Short Version: A $40 digital ID card that fits in your wallet and holds all of your emergency medical information on a 1GB flip-out USB stick.
Aside from the implied use for the 911 Medical ID Card — namely as something for medical professionals to reference in the case of an emergency — having all of your medical information digitized and saved in one place isn’t a bad idea overall. And this $40 wallet-friendly card isn’t a bad way to keep everything together.
You plug the flip-out USB connector into your computer (Windows only, unfortunately) and up pops the 911 Medical ID software. It’s basically a series of forms with the following tabbed headings: Personal, Conditions, Medications, Allergies, Doctors/Dentists, Surgeries/Treatments, Insurance, and Family History/Social History.
The forms are easy to use and all the information can be saved online in case you misplace the card. You can also print the information out as well.
The card itself is pretty thin, although it’s still a bit thicker than the cards you’re normally used to keeping in your wallet so you’ll likely have to give it its own pouch.
As for the interface, it’s nothing spectacular but, hey, this is medical software we’re talking about. As we all know, the medical industry has never once employed a UI specialist.
Aside from holding your medical information, you can also use the extra storage on the card to hold images of your EKGs, MRIs, and X-Rays if your doctor’s made those available to you in digital form. You can store the files protected or unprotected under the “My Files” section. And if you’re the head of your household, you can put all your family members’ information (up to 10 people) on the same card, too, under the “My Family Profiles” section.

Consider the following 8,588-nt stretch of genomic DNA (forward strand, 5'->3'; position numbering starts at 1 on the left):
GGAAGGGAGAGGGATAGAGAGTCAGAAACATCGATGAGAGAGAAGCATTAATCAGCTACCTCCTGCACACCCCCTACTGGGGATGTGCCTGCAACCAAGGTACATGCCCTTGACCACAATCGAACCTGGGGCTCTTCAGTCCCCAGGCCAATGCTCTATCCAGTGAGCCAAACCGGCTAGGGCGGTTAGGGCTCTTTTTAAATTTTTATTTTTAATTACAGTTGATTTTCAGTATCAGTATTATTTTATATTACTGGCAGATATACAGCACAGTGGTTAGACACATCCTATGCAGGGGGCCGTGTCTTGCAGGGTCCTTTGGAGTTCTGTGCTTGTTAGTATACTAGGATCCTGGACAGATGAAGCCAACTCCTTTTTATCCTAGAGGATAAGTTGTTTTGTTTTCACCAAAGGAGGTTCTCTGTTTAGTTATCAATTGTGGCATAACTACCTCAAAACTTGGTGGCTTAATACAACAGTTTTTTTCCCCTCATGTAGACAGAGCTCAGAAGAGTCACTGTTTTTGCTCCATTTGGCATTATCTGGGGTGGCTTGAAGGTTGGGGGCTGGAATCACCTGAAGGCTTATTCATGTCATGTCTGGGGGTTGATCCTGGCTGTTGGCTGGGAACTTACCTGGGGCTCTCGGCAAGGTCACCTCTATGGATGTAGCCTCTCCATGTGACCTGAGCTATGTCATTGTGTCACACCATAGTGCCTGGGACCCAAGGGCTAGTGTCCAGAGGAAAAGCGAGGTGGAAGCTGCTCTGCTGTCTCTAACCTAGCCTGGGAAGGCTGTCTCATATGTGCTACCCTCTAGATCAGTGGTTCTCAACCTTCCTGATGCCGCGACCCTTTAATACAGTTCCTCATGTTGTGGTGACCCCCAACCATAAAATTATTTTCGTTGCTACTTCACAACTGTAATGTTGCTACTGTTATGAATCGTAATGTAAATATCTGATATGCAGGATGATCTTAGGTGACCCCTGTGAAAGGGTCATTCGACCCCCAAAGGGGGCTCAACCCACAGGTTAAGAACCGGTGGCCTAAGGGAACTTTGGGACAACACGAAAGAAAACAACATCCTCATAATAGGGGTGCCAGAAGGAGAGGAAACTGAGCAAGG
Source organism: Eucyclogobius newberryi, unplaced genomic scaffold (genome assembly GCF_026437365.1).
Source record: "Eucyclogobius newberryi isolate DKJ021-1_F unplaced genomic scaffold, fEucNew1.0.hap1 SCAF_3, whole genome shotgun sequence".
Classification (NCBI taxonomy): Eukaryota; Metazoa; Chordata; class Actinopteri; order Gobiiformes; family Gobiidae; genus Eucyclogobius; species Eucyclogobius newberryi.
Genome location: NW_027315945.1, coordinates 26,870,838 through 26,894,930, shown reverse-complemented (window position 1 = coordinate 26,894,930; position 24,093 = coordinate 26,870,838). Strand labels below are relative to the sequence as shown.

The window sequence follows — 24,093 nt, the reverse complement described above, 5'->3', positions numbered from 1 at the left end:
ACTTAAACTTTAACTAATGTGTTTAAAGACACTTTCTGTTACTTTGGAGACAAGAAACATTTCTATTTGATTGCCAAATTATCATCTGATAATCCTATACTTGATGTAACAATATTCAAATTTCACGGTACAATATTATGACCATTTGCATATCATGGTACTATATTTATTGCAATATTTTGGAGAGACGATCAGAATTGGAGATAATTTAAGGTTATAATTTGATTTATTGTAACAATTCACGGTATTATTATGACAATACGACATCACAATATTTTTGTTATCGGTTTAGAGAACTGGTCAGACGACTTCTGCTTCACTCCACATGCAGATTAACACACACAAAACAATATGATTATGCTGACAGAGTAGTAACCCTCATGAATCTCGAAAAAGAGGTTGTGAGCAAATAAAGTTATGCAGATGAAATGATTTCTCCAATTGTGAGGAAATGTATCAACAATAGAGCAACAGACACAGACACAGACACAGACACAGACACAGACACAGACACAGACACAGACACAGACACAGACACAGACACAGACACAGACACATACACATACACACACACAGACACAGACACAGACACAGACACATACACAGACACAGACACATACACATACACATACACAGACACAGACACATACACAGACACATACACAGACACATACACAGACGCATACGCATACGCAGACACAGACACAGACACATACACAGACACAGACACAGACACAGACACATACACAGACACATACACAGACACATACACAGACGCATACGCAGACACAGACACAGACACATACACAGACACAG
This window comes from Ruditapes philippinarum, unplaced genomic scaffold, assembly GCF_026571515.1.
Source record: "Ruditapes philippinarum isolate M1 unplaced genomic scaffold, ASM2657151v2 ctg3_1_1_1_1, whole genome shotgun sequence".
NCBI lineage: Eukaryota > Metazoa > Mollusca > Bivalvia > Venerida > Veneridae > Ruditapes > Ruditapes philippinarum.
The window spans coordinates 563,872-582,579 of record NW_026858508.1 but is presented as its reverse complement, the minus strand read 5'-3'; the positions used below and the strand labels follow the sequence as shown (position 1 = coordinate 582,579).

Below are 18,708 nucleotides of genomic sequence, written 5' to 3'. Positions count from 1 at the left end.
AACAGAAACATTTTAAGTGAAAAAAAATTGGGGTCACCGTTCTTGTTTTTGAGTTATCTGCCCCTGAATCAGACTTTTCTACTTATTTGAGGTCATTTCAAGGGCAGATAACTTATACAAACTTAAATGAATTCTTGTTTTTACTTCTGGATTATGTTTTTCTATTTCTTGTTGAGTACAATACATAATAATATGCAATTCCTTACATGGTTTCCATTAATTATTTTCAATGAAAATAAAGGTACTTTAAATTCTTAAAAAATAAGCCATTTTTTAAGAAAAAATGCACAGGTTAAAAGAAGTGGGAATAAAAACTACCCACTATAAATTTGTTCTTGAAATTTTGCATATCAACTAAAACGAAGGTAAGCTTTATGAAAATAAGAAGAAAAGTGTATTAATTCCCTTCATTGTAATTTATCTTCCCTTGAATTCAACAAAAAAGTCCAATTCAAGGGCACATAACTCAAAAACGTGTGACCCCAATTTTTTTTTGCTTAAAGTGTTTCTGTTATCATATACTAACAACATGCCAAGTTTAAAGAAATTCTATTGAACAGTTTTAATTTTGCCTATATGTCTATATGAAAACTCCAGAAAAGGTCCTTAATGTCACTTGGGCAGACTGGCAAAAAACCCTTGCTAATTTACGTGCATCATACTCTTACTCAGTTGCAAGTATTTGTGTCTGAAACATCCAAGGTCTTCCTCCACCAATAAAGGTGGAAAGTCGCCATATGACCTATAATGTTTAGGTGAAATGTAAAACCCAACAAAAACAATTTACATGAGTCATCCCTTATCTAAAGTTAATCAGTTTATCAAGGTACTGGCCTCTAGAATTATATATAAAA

The 911 Medical ID Card represents an affordable way to collect all of your medical information in once place. The online backup function is a huge plus and the ability to add extra family members and files are added bonuses as well. The interface is a bit dated and the lack of Mac compatibility is unfortunate but the whole idea is a step in the right direction.
The bigger issue will be whether or not emergency medical professionals will be able to easily access the information. Without having a computer handy at the site of an accident, for instance, your information’s locked up until you get to the hospital. And even then, you’re relying on someone to plug a strange USB device into one of the hospital’s computers. Aside from that, though, this is a pretty easy way to carry all of your vital health information around with you.
The 911 Medical ID card is available for $40. There’s also a new 911 Medical ID Medallion that can be worn around the neck and has 2GB of built-in storage for the same price.
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